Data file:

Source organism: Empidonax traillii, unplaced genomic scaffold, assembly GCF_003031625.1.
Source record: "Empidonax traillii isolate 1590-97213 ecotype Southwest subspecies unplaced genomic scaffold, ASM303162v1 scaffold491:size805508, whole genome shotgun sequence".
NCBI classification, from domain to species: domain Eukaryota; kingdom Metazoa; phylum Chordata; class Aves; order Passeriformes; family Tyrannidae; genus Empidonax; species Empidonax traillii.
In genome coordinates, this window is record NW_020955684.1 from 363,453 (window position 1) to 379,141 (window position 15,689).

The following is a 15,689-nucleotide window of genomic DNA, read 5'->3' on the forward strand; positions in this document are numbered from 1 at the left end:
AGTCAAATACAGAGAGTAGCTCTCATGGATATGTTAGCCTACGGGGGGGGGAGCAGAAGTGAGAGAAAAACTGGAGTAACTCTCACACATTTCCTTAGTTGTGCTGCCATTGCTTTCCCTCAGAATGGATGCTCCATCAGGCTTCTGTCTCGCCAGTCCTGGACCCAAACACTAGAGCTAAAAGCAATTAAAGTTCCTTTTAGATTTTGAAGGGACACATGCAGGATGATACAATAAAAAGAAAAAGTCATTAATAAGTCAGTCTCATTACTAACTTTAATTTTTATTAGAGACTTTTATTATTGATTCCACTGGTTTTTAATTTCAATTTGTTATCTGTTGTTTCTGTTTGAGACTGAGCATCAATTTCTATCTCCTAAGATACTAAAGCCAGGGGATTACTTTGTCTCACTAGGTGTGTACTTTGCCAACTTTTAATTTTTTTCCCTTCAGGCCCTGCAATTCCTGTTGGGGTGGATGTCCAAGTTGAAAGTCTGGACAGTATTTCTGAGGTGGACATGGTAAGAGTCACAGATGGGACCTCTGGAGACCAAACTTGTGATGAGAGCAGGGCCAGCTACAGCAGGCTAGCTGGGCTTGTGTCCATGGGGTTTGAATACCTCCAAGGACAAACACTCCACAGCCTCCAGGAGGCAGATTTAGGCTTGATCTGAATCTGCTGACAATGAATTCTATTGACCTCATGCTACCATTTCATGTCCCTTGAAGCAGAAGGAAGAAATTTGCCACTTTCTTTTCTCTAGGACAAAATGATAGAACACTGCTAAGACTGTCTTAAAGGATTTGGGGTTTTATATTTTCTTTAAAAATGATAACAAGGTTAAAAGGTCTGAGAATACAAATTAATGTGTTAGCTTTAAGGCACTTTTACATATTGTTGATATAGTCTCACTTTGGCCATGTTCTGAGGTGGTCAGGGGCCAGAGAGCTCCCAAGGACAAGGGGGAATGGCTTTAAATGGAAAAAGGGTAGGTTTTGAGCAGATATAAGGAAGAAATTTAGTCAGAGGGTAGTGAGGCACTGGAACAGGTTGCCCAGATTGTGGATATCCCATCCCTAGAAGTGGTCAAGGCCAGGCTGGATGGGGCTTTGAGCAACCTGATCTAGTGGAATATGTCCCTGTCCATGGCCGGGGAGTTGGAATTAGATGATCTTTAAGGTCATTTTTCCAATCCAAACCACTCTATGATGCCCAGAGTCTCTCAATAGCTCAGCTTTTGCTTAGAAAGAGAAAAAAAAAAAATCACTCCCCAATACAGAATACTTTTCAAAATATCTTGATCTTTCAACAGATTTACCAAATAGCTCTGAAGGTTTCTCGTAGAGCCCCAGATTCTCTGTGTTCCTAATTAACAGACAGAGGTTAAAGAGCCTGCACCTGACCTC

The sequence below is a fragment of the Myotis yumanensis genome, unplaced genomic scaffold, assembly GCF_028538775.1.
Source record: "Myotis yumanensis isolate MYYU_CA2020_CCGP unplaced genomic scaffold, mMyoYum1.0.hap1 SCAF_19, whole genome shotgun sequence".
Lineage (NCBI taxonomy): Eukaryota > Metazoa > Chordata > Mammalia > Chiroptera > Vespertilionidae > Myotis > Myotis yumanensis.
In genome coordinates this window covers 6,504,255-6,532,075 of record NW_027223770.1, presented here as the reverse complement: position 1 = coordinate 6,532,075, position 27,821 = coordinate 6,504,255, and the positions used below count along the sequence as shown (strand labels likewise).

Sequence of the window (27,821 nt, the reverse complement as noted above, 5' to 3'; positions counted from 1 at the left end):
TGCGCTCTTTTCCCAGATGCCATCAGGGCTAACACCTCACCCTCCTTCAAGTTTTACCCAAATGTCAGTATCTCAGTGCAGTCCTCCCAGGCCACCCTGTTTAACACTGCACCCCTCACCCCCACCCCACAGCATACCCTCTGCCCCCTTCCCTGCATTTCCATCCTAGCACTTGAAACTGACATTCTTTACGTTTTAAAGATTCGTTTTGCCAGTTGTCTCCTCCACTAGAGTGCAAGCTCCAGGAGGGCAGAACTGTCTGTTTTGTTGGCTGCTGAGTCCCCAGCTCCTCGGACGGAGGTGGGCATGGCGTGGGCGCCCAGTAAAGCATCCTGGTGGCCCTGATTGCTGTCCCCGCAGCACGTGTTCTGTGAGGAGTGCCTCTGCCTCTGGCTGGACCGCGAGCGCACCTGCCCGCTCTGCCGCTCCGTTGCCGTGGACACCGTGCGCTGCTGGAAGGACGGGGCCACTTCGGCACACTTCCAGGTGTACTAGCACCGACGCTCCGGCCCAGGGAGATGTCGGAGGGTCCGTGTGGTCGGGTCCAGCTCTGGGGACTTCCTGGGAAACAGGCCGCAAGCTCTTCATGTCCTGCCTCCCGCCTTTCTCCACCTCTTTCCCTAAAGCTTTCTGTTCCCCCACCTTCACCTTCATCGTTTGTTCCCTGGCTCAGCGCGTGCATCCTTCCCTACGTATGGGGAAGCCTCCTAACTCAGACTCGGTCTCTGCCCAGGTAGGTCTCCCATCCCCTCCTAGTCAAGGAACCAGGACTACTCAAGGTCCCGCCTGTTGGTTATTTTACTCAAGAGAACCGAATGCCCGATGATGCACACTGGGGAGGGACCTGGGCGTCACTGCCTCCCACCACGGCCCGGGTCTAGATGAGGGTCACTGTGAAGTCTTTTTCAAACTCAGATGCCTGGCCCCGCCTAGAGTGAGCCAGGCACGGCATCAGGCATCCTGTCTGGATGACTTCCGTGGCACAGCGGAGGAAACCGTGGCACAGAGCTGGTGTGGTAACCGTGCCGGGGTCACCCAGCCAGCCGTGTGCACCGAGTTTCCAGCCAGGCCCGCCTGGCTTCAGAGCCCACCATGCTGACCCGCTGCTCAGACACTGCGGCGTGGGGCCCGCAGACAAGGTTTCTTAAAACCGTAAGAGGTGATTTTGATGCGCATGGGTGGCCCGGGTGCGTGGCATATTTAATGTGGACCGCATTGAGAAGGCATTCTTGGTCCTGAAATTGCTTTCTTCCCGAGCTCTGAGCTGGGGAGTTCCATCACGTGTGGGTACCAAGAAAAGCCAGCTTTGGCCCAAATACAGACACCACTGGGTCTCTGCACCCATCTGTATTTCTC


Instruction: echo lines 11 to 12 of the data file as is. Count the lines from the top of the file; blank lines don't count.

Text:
Sequence of the window (27,821 nt, the reverse complement as noted above, 5' to 3'; positions counted from 1 at the left end):
TGCGCTCTTTTCCCAGATGCCATCAGGGCTAACACCTCACCCTCCTTCAAGTTTTACCCAAATGTCAGTATCTCAGTGCAGTCCTCCCAGGCCACCCTGTTTAACACTGCACCCCTCACCCCCACCCCACAGCATACCCTCTGCCCCCTTCCCTGCATTTCCATCCTAGCACTTGAAACTGACATTCTTTACGTTTTAAAGATTCGTTTTGCCAGTTGTCTCCTCCACTAGAGTGCAAGCTCCAGGAGGGCAGAACTGTCTGTTTTGTTGGCTGCTGAGTCCCCAGCTCCTCGGACGGAGGTGGGCATGGCGTGGGCGCCCAGTAAAGCATCCTGGTGGCCCTGATTGCTGTCCCCGCAGCACGTGTTCTGTGAGGAGTGCCTCTGCCTCTGGCTGGACCGCGAGCGCACCTGCCCGCTCTGCCGCTCCGTTGCCGTGGACACCGTGCGCTGCTGGAAGGACGGGGCCACTTCGGCACACTTCCAGGTGTACTAGCACCGACGCTCCGGCCCAGGGAGATGTCGGAGGGTCCGTGTGGTCGGGTCCAGCTCTGGGGACTTCCTGGGAAACAGGCCGCAAGCTCTTCATGTCCTGCCTCCCGCCTTTCTCCACCTCTTTCCCTAAAGCTTTCTGTTCCCCCACCTTCACCTTCATCGTTTGTTCCCTGGCTCAGCGCGTGCATCCTTCCCTACGTATGGGGAAGCCTCCTAACTCAGACTCGGTCTCTGCCCAGGTAGGTCTCCCATCCCCTCCTAGTCAAGGAACCAGGACTACTCAAGGTCCCGCCTGTTGGTTATTTTACTCAAGAGAACCGAATGCCCGATGATGCACACTGGGGAGGGACCTGGGCGTCACTGCCTCCCACCACGGCCCGGGTCTAGATGAGGGTCACTGTGAAGTCTTTTTCAAACTCAGATGCCTGGCCCCGCCTAGAGTGAGCCAGGCACGGCATCAGGCATCCTGTCTGGATGACTTCCGTGGCACAGCGGAGGAAACCGTGGCACAGAGCTGGTGTGGTAACCGTGCCGGGGTCACCCAGCCAGCCGTGTGCACCGAGTTTCCAGCCAGGCCCGCCTGGCTTCAGAGCCCACCATGCTGACCCGCTGCTCAGACACTGCGGCGTGGGGCCCGCAGACAAGGTTTCTTAAAACCGTAAGAGGTGATTTTGATGCGCATGGGTGGCCCGGGTGCGTGGCATATTTAATGTGGACCGCATTGAGAAGGCATTCTTGGTCCTGAAATTGCTTTCTTCCCGAGCTCTGAGCTGGGGAGTTCCATCACGTGTGGGTACCAAGAAAAGCCAGCTTTGGCCCAAATACAGACACCACTGGGTCTCTGCACCCATCTGTATTTCTC